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1. Having many centers, especially of authority or control.
2. Having several central parts, as a chromosome with multiple centromeres.
A polycentric chromosome.

pol′y·cen′trism n.


(Government, Politics & Diplomacy) (formerly) the fact, principle, or advocacy of the existence of more than one guiding or predominant ideological or political centre in a political system, alliance, etc, in the Communist world


(ˌpɒl iˈsɛn trɪz əm)

the existence or advocacy of several independent centers of leadership, power, or ideology within a single political system, esp. in Communism.
pol`y•cen′tric, adj.
pol`y•cen′trist, n., adj.


the existence of a number of basic guiding principles in the political system of a Communist government. — polycentrist, n., adj.
See also: Communism
the existence of a number of basic guiding principles in the political system of a Communist government.
See also: Politics
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References in periodicals archive ?
Historically, such trends had emerged in India, in the past, causing serious polycentrism, that would now be accelerating regional drift by more than a dozen on-going insurgencies.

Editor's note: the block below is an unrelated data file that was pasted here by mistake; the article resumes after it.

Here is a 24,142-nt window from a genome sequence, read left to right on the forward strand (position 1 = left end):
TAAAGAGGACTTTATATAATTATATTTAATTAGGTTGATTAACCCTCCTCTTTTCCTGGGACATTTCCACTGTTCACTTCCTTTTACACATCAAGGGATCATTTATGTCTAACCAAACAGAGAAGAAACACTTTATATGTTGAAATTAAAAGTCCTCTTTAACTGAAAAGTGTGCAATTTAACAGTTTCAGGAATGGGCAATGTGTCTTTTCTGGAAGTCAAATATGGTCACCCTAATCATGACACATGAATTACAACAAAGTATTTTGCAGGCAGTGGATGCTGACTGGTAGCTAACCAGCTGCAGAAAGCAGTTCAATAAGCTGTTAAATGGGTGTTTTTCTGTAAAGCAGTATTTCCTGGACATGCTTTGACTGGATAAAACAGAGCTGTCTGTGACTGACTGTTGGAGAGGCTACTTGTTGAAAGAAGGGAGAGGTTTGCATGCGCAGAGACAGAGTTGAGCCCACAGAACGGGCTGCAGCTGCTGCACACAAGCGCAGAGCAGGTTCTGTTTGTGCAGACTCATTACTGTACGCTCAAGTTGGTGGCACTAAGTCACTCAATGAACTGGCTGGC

Jurisdictional Integrity, Polycentrism, and the Design of Democratic Governance', 2005, Governance, vol.
The Link between Polycentrism and Adaptive Capacity in River Basin Governance Systems: Insights from the River Rhine and the Zhujiang (Pearl River) Basin," Annals of the Association of American Geographers 103(2): 319-329.
In the IAD framework, this is commonly referred to as polycentric governance, following the conceptualization of polycentrism provided by Ostrom, Tiebout and Warren: "polycentric connotes many centers of decision making that are formally independent of each other .
He covers urban planning with nature; the emergence and diffusion of the green wedge idea; towards a bright future: green wedge visions for the post-war era; polycentrism and regional planning; green spaces, networks, and contemporary challenges; towards sustainable and resilient city-regions; and green wedges: from the city-region to the neighborhood.
With the focus on Vincent Ostrom's work on theoretical development of choice and social order and Elinor Ostroms's analysis on common-pool resources, a new framework of analysis on polycentrism is described.
Polycentrism and movement are part and parcel of the multipolarity of power relations.
The geographies of commerce in Santiago de Chile (1990-2010): from the commercial restructuring to the real estate polycentrism
117) Nevertheless, the reading of the patriotic text within the 'Risorgimental canon' allows us to isolate three features of the Italian cultural approach to nature: polycentrism, guilt and fertility.
Polycentrism, commuting and residential location in the San Francisco bay area.
On the opposite side, polycentrism describes arrangements where multiple independent decision makers have overlapping authority, and therefore participants have multiple opportunities to forge or dissolve linkages among different collective entities (Ostrom, Tiebout & Warren, 1961 and Mcginnis, 1999 as cited in Heikkila et al.
Institutional polycentrism, entrepreneurs' social networks and new venture growth.